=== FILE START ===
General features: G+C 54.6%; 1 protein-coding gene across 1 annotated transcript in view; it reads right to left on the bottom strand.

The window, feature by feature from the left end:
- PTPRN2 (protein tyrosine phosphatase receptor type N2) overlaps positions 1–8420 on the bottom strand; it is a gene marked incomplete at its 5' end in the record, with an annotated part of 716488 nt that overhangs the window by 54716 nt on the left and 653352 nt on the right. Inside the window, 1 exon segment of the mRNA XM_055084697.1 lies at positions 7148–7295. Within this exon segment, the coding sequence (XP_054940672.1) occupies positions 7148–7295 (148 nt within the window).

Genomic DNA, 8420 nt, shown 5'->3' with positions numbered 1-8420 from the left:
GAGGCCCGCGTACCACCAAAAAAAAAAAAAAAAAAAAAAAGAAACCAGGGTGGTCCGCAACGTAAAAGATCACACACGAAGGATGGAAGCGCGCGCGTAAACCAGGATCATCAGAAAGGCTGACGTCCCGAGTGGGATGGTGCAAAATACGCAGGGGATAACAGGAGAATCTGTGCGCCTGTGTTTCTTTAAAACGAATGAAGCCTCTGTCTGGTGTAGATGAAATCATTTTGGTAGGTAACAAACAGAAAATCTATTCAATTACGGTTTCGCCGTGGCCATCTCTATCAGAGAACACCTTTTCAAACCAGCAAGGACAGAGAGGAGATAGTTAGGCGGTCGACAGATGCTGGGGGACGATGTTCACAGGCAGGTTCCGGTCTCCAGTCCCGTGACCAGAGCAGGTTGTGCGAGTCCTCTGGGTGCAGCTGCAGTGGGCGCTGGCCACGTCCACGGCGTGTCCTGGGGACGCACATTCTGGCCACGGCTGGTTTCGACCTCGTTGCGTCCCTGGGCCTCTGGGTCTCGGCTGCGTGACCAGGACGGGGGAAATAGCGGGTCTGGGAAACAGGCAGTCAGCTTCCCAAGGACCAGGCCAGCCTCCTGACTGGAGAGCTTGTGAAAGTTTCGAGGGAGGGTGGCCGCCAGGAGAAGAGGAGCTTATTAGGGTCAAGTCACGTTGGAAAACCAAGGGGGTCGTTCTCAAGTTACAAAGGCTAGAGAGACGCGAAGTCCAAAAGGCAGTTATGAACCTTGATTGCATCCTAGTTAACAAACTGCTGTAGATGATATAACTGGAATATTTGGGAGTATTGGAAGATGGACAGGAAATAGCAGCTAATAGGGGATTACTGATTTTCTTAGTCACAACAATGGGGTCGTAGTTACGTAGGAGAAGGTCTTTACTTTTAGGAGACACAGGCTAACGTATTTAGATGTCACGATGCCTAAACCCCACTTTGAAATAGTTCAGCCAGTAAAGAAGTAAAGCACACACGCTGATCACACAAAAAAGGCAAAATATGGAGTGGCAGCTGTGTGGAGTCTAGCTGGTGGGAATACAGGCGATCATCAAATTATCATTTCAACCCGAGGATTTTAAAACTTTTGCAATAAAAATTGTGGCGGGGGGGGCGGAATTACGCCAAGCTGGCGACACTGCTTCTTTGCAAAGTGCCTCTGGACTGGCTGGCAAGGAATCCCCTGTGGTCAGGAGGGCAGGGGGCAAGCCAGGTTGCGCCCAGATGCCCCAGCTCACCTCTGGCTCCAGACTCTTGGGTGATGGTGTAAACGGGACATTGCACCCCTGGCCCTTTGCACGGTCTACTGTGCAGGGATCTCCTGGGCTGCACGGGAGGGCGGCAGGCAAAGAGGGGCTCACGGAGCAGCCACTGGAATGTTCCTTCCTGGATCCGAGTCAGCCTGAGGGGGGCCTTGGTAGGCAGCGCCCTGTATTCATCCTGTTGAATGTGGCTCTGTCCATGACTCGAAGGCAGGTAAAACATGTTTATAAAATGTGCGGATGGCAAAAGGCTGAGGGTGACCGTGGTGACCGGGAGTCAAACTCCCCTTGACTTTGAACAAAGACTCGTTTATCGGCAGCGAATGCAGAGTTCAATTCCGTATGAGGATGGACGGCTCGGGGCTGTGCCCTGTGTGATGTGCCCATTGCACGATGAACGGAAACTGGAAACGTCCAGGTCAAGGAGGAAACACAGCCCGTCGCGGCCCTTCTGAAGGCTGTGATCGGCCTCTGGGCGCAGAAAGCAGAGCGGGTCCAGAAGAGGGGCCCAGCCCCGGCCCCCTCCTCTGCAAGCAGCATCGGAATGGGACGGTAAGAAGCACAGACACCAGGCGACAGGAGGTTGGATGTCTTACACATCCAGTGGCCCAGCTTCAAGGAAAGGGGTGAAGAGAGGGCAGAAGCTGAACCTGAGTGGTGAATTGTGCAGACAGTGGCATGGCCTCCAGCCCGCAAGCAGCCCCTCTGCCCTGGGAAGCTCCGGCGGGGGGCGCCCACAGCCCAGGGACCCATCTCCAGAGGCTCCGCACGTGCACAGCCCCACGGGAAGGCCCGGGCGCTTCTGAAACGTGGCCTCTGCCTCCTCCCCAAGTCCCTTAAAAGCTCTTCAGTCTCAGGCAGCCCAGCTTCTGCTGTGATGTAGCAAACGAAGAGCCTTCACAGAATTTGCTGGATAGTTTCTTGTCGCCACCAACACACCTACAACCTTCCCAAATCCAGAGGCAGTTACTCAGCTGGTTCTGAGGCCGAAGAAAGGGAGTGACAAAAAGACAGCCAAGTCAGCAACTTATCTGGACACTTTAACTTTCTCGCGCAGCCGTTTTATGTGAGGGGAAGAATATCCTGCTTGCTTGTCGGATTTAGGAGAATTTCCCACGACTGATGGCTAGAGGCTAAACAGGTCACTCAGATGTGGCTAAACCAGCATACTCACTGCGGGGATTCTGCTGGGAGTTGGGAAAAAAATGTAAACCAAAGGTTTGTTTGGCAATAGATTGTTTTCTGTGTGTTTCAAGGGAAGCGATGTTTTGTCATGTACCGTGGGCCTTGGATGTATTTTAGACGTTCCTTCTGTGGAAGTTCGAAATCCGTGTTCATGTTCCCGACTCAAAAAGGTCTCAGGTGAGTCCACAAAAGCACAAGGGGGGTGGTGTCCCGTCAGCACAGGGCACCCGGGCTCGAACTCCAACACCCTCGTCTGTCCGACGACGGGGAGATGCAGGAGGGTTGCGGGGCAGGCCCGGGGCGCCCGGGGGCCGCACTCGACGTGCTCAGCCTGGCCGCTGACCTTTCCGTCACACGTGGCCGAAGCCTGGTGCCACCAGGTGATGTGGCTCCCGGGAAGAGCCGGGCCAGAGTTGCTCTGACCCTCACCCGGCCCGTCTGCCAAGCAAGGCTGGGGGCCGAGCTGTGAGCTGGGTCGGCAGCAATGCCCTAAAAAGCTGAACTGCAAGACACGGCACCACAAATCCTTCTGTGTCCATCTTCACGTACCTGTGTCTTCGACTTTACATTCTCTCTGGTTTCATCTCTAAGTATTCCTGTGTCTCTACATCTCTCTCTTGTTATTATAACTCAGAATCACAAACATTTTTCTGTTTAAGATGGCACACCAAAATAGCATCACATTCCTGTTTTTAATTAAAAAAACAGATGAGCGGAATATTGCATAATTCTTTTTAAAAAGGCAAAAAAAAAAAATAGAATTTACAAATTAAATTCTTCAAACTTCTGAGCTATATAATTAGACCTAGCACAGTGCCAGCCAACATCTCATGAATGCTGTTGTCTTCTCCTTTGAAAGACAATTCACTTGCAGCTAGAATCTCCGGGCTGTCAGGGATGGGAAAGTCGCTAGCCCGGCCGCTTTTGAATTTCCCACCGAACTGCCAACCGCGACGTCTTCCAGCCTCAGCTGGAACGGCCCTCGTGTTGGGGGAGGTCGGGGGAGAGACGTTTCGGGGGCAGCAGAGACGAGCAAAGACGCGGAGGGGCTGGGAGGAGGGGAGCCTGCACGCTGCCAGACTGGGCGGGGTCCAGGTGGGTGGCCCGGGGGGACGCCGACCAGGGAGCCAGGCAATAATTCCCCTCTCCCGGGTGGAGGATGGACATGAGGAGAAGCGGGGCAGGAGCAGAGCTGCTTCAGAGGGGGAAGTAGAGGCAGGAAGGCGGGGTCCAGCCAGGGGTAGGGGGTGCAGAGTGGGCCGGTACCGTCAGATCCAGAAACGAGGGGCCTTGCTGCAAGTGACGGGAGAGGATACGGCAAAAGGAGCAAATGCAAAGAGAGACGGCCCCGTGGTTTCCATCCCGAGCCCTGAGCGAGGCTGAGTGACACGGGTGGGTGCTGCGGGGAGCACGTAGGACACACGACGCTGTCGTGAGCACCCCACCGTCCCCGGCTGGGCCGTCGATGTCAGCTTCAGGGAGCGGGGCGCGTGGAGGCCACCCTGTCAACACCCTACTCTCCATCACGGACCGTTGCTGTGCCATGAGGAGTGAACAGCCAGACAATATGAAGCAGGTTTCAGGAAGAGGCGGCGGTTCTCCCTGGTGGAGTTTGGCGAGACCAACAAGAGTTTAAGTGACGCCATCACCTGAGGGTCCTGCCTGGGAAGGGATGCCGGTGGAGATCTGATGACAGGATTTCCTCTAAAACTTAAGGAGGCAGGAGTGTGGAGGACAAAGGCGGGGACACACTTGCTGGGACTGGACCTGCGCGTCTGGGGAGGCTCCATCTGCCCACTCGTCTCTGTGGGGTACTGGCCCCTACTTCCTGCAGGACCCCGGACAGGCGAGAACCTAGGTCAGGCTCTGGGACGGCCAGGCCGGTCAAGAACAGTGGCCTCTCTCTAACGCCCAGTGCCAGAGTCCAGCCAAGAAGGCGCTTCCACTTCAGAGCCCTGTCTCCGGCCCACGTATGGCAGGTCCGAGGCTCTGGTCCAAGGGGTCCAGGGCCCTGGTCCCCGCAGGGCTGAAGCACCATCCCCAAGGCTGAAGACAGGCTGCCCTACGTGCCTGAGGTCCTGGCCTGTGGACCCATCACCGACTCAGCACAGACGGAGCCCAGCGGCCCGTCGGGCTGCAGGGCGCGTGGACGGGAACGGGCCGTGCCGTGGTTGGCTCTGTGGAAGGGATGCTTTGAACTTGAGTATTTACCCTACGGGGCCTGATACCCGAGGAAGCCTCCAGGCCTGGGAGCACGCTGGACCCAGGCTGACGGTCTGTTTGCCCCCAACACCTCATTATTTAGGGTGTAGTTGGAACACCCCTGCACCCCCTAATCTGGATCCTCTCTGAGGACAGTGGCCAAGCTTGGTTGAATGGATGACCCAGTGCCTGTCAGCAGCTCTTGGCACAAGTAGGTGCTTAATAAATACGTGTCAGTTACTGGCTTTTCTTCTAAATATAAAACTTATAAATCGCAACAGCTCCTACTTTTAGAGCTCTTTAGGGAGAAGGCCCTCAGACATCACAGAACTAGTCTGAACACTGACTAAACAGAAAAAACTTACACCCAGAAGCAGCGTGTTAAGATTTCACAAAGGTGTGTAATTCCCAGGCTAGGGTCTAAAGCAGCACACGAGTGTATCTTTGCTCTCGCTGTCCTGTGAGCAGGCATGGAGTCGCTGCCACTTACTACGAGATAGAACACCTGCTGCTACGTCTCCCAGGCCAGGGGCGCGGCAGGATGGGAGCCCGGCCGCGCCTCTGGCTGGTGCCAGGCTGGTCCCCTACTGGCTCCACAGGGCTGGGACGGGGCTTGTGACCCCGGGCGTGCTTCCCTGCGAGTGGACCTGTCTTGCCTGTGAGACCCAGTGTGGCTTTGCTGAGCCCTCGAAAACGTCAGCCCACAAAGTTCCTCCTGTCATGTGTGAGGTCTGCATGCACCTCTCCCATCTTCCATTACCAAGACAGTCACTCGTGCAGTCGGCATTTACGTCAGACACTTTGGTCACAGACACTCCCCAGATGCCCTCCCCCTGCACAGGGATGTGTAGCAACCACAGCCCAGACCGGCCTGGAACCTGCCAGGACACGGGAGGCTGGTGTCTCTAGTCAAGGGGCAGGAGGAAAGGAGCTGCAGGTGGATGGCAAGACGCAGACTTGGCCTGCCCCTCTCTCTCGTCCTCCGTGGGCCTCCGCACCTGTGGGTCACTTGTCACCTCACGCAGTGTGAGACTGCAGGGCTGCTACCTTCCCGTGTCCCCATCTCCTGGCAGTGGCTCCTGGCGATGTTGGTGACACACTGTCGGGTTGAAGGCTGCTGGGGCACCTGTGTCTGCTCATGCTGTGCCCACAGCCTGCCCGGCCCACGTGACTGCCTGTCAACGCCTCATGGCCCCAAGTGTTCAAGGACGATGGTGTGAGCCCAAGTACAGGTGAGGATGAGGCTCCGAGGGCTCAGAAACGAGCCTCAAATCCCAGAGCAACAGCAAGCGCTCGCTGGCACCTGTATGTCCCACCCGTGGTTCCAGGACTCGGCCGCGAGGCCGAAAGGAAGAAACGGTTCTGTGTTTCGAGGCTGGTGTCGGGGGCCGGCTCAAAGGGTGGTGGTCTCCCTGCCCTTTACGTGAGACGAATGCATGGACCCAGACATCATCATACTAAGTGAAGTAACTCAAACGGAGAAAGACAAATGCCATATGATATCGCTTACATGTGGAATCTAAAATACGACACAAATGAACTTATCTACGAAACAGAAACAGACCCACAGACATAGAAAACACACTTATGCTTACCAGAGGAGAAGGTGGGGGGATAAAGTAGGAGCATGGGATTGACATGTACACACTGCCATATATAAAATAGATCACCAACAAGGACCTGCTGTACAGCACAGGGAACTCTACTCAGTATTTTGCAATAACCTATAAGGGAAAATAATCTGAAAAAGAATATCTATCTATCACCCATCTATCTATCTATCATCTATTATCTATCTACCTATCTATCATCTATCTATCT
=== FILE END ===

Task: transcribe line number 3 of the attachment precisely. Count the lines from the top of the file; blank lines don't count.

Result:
- PTPRN2 (protein tyrosine phosphatase receptor type N2) overlaps positions 1–8420 on the bottom strand; it is a gene marked incomplete at its 5' end in the record, with an annotated part of 716488 nt that overhangs the window by 54716 nt on the left and 653352 nt on the right. Inside the window, 1 exon segment of the mRNA XM_055084697.1 lies at positions 7148–7295. Within this exon segment, the coding sequence (XP_054940672.1) occupies positions 7148–7295 (148 nt within the window).